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Aides may face criminal contempt

Laurie Kellman Associated Press

WASHINGTON – House Democrats on Monday targeted two of President Bush’s longtime aides for criminal contempt against Congress, escalating a legal fight over executive privilege and access to White House deliberations on the firings of federal prosecutors.

Rep. John Conyers, chairman of the House Judiciary Committee, said his panel would vote Wednesday on citing White House Chief of Staff Josh Bolten and former Counsel Harriet Miers for contempt of Congress.

“It is still my hope that they will reconsider this hard-line position and cooperate with our investigation so that we can get to the bottom of this matter,” Conyers, D-Mich., said in a statement after being told again by their attorneys that Bolten and Miers would not comply with the committee’s subpoenas.

The administration showed no signs of budging from its position that the president’s current and former advisers are immune from congressional subpoenas and that any White House documents related to the dismissals are protected by executive privilege.

White House spokesman Tony Snow said the decision to act on any House-passed contempt citation would be up to the Justice Department – but would be inconsistent with the agency’s previous positions.

“The Justice Department long has believed, in Democratic and Republican administrations, that criminal contempt of Congress statutes do not apply to a president or subordinates who assert executive privilege,” Snow said in a statement.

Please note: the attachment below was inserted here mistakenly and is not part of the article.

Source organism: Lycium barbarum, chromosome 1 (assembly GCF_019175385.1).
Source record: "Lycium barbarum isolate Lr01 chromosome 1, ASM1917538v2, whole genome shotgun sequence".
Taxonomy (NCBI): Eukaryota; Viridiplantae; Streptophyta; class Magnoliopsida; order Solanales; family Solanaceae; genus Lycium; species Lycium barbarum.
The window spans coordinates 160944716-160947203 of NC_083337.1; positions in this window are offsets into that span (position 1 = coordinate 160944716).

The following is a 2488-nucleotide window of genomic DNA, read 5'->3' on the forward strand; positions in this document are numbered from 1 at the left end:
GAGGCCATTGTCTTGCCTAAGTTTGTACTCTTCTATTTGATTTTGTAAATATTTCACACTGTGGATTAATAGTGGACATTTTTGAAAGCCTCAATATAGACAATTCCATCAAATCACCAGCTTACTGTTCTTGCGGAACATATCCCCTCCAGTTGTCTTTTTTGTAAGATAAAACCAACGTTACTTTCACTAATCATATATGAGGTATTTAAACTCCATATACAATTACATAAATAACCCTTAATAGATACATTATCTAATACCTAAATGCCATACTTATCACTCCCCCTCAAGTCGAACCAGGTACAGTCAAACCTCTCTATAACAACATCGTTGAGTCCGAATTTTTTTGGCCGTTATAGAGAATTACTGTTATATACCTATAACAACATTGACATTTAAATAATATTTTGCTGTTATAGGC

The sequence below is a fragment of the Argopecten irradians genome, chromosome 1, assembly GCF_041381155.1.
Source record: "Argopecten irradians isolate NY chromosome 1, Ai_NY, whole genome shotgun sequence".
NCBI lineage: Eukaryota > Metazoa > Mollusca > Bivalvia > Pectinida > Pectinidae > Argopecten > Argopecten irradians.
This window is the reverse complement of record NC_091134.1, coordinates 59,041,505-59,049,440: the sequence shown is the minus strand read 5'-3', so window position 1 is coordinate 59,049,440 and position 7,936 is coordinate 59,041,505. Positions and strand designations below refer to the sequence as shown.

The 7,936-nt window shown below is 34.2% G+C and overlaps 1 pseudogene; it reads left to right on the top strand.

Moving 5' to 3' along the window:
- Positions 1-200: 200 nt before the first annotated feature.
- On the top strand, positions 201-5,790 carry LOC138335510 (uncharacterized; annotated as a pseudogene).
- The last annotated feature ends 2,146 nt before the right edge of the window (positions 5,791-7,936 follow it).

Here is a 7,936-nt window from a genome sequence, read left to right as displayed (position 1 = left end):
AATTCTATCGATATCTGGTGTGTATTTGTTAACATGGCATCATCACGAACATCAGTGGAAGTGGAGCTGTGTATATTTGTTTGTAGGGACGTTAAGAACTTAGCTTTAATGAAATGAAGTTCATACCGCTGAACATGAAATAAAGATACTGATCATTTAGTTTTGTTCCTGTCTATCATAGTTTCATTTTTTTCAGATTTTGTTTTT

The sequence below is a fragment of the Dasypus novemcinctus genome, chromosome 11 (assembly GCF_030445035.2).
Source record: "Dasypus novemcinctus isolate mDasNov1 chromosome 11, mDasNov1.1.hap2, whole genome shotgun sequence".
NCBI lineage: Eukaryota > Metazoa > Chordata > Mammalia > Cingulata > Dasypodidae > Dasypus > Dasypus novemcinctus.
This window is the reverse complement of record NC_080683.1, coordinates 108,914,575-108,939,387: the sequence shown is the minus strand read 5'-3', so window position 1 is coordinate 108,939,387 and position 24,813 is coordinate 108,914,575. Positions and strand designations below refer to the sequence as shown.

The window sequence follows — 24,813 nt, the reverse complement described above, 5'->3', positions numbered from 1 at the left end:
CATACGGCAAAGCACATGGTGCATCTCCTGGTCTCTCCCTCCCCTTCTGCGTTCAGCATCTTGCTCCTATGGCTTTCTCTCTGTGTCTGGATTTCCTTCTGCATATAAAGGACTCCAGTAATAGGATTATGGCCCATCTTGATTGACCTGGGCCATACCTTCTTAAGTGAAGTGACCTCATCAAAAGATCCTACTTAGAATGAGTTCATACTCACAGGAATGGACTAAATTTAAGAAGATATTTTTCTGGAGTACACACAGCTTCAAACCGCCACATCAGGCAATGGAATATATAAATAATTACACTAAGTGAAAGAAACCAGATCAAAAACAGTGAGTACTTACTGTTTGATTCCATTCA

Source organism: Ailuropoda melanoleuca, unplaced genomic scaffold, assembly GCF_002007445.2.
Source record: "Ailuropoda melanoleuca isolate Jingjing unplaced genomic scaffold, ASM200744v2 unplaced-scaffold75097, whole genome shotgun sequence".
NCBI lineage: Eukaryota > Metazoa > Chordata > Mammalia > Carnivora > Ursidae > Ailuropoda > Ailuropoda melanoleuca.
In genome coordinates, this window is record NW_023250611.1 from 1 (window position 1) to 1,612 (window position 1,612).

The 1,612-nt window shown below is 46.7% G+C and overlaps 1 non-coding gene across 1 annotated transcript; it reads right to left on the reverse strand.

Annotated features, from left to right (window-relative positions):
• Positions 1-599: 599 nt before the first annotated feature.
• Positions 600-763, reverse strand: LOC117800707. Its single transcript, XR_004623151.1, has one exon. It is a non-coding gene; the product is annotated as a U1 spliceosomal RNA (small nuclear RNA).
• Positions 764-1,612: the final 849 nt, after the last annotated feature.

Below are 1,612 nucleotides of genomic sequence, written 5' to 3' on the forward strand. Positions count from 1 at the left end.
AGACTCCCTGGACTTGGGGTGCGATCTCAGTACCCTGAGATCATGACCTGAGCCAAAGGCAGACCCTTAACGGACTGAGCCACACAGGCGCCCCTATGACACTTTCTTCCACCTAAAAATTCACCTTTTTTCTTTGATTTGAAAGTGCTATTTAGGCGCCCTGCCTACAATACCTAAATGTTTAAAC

There were indications, however, that the administration was seeking to repair some political damage Democrats have inflicted during their nearly seven-month investigation into the firings of eight U.S. attorneys. The probe has revealed information about agency practices under Attorney General Alberto Gonzales, including an admission from his former White House liaison that she looked at whether candidates for career positions at Justice were Republicans or Democrats.

Besieged by calls for his resignation but supported by Bush, Gonzales on Monday delivered remarks to the Senate full of regret for his agency’s troubles accompanied by a commitment to repair the damage. He made no reference to the fired U.S. attorneys.

“I will not tolerate any improper politicization of this department,” Gonzales said in remarks prepared for his Senate testimony Tuesday. “I will continue to make efforts to ensure that my staff and others within the department have the appropriate experience and judgment so that previous mistakes will not be repeated.”

“I have never been one to quit,” Gonzales said.

His earnestness was unlikely to blunt Democrats’ efforts in a constitutional showdown that could culminate in federal court.

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